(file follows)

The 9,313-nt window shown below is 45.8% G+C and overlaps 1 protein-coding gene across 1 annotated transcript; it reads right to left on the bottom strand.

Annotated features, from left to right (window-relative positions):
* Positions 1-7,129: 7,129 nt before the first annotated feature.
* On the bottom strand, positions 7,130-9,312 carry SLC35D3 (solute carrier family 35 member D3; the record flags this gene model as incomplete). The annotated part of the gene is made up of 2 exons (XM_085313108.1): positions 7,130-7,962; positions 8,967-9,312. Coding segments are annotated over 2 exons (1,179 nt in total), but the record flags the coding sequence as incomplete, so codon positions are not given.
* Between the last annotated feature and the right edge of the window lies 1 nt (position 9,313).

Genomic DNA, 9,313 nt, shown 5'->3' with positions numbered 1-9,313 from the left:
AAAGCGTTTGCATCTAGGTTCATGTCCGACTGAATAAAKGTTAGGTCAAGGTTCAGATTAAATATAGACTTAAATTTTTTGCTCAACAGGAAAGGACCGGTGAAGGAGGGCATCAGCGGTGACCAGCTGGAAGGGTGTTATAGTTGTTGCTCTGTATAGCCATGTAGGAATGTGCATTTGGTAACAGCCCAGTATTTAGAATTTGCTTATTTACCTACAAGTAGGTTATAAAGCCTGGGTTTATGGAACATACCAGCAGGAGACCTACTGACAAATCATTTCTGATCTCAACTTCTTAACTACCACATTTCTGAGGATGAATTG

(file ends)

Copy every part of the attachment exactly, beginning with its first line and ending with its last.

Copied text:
The 9,313-nt window shown below is 45.8% G+C and overlaps 1 protein-coding gene across 1 annotated transcript; it reads right to left on the bottom strand.

Annotated features, from left to right (window-relative positions):
* Positions 1-7,129: 7,129 nt before the first annotated feature.
* On the bottom strand, positions 7,130-9,312 carry SLC35D3 (solute carrier family 35 member D3; the record flags this gene model as incomplete). The annotated part of the gene is made up of 2 exons (XM_085313108.1): positions 7,130-7,962; positions 8,967-9,312. Coding segments are annotated over 2 exons (1,179 nt in total), but the record flags the coding sequence as incomplete, so codon positions are not given.
* Between the last annotated feature and the right edge of the window lies 1 nt (position 9,313).

Genomic DNA, 9,313 nt, shown 5'->3' with positions numbered 1-9,313 from the left:
AAAGCGTTTGCATCTAGGTTCATGTCCGACTGAATAAAKGTTAGGTCAAGGTTCAGATTAAATATAGACTTAAATTTTTTGCTCAACAGGAAAGGACCGGTGAAGGAGGGCATCAGCGGTGACCAGCTGGAAGGGTGTTATAGTTGTTGCTCTGTATAGCCATGTAGGAATGTGCATTTGGTAACAGCCCAGTATTTAGAATTTGCTTATTTACCTACAAGTAGGTTATAAAGCCTGGGTTTATGGAACATACCAGCAGGAGACCTACTGACAAATCATTTCTGATCTCAACTTCTTAACTACCACATTTCTGAGGATGAATTG